•José Sergio Gabrielli de Azevedo, President and CEO, Petrobras, Brazil
•Davood Manzoor, Minister of Energy, Iran
•Daniel Yergin, Chairman, CERA, United States
•Zhou Jiping, Vice President, China National Petroleum Corporation, China
•Rick George, President and CEO, Suncor, Canada
•Sergey Novikov, Head of Federal Tariff Service, Russia
•Anne Lauvergeon, President and Director, Groupe Areva, France
•Pierre Gadonneix, President, World Energy Council
•Jacynthe Côté, CEO, Rio Tinto Alcan, Canada

Some 200 exhibitors will gather at the Montreal Convention Center to display their know-how and the results of recent technology research as well as educate the public about the challenges we must all face if we are to maintain our societies’ standard of living and development. Many companies from all sectors of the power generation and the petroleum industries will take part in the 4-day exhibition. Other types of exhibitors that will be represented include governments, consultancy experts as well as the financial sector.

The Montreal Congress will also have an impact outside the country with the Montreal Declaration. This text will be drafted at the close of the Congress sessions. Because the Declaration will carry official weight and present the conclusions from the Congress, it will define the World Energy Council’s action plan for the next three years, until the Daegu Congress in 2013.

The WEC adopted a philosophy of accountability. This means that the Council wants to be able to measure its progress from Montreal to the next Congress in Daegu. So if it decides, for example, to lower its greenhouse gas emissions, promote green energy, or advocate new kinds of cars, the actual results will be measured so it can follow progress for at least the next three or four years.

These efforts are applied with respect to the Council’s mission: "To promote the sustainable supply and use of energy for the greatest benefit of all people". This mission is shared by all WEC Member Committees that are represented in 93 countries world-wide. Such an exposure allows this non- profit organization to have a greater impact from a global perspective.

It is very urgent to work on efficiency and invest in research and development to ensure a steady supply as well as more efficient consumption. It is extremely important for people to know what's going on right now, and be aware of the tremendous challenges we all face in terms of energy— poor countries and developing countries, as well as rich countries—everybody, right down to the consumer.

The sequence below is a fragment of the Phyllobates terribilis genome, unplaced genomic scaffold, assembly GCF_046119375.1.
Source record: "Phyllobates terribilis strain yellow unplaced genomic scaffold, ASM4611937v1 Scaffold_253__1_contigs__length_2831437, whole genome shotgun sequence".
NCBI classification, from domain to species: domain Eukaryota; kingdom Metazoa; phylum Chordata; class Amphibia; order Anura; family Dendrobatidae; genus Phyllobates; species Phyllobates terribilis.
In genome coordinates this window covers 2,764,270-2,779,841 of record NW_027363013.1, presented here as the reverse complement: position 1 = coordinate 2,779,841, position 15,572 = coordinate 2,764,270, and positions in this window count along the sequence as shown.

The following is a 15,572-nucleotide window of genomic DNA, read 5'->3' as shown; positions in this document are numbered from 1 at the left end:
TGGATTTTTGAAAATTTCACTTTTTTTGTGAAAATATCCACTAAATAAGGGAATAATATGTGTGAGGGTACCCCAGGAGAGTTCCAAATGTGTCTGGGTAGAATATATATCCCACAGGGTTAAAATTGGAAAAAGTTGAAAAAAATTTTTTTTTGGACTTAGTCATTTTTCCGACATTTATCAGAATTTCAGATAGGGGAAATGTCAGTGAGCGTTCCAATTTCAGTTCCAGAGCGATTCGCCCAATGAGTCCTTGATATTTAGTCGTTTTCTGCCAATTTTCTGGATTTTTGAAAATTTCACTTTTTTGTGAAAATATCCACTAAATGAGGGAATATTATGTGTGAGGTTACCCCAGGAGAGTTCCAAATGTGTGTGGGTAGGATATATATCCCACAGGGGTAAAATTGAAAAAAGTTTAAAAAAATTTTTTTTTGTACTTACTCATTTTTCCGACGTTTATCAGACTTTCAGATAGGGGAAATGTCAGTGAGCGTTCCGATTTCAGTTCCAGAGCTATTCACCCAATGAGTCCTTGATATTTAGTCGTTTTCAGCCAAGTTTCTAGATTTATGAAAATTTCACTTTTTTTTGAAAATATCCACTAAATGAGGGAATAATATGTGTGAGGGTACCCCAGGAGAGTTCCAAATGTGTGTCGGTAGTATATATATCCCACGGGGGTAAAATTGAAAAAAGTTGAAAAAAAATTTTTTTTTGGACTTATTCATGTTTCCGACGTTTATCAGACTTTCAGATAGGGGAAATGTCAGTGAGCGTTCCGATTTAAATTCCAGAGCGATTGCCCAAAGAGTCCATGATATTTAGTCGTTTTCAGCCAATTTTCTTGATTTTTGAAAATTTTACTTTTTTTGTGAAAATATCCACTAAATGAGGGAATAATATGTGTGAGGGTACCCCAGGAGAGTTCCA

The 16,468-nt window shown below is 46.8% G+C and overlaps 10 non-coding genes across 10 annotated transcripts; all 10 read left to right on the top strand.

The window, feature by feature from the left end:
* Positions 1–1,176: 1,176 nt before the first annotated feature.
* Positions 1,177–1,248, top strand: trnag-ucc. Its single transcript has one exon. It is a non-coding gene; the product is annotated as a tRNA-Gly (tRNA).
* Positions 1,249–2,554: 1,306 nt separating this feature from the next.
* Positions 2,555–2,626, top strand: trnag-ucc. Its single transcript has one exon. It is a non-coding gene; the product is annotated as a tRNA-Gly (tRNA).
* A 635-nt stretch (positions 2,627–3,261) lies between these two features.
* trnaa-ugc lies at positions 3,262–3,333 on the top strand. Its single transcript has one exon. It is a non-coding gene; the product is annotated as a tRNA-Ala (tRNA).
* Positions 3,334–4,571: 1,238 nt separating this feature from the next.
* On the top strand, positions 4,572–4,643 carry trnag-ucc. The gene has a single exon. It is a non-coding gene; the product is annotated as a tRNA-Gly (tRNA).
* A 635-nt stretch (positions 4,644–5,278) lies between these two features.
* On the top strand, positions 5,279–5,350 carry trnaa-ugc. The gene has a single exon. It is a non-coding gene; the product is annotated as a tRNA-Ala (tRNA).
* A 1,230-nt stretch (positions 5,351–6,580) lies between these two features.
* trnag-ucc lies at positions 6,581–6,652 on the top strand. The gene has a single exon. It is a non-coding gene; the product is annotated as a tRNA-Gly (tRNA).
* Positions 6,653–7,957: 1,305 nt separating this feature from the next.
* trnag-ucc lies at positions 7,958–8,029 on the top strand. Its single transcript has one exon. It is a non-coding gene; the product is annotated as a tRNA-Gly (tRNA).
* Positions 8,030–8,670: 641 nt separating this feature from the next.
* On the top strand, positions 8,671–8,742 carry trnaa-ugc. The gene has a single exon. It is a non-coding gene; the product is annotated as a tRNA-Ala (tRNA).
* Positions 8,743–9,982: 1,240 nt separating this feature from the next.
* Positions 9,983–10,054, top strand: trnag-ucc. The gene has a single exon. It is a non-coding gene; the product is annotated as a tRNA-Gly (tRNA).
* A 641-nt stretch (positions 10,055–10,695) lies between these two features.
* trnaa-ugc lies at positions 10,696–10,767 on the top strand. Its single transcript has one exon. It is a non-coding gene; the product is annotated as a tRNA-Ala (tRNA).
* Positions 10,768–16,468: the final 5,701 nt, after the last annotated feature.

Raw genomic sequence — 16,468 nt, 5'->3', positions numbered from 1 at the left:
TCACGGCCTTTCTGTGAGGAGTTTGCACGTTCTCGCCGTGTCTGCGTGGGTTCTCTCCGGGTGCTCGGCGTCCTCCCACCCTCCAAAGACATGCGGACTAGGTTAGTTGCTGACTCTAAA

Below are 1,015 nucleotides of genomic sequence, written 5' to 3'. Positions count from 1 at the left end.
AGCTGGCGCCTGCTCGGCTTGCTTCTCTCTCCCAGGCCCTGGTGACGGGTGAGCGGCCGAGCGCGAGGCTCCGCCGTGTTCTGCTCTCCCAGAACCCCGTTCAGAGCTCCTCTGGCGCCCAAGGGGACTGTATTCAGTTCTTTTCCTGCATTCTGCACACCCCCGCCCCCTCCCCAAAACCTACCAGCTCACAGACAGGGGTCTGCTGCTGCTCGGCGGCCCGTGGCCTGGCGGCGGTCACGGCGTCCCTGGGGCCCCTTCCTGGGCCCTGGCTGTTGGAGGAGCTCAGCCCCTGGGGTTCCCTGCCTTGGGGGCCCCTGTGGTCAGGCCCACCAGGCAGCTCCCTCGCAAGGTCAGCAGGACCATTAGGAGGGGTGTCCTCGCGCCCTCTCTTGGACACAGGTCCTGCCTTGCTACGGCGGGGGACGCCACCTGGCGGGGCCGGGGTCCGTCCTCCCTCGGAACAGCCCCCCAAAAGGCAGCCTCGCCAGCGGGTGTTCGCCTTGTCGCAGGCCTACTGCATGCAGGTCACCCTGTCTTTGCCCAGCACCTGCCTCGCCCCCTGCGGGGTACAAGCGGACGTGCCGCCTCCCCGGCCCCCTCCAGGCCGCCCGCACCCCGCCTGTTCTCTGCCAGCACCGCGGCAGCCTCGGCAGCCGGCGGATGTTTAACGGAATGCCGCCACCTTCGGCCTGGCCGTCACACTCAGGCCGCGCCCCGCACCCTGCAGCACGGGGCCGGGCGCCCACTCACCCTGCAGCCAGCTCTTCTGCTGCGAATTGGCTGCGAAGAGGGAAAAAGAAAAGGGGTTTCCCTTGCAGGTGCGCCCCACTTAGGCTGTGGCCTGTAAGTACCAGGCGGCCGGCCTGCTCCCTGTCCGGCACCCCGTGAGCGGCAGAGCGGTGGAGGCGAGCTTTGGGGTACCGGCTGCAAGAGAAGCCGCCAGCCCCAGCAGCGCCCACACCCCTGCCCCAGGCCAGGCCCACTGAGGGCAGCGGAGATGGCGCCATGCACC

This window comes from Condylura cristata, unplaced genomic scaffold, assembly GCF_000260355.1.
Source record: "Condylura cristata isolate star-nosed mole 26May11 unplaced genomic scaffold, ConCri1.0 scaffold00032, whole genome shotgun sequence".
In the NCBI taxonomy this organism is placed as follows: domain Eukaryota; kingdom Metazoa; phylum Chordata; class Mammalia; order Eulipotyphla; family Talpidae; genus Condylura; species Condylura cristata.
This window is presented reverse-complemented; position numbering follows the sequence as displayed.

Since November 2007, Stéphane Bertrand has held the position of Executive Director of the World Energy Congress – Montréal 2010.

Prior to that, between 2003 and 2007, he was Principal Private Secretary to the Premier of Québec. As part of his duties he contributed directly to formulating government policy and establishing the provincial budget.

Stéphane Bertrand worked at Gaz Métropolitain for a number of years, holding the positions of Manager, and then Vice President, Communications, Public and Government Affairs. Prior to that, he was a consultant with a communication consulting firm in Montréal where he was in charge of two major gas pipeline projects, and also served as Vice President, Planning and Development at Société financière des Caisses populaires Desjardins. He was also Principal Private Secretary and Economist, Responsible for Press Relations in the Office of the Deputy Minister for Finance and Privatization and in the Office of the Minister of Cultural Affairs for Québec.

The holder of a Master's Degree in Economics from Université de Montréal, Stéphane Bertrand is a member of the Board of Directors of the Public Relations Chair at UQAM and the Foundation of Stars. He also sat on the board of directors of Carbone 14, was Chairman of the Fondation des Jeux du Québec, the Public Affairs Committee of the Canadian Gas Association, and sat on the Board of Directors of Info-Excavation and the Pipeline Association.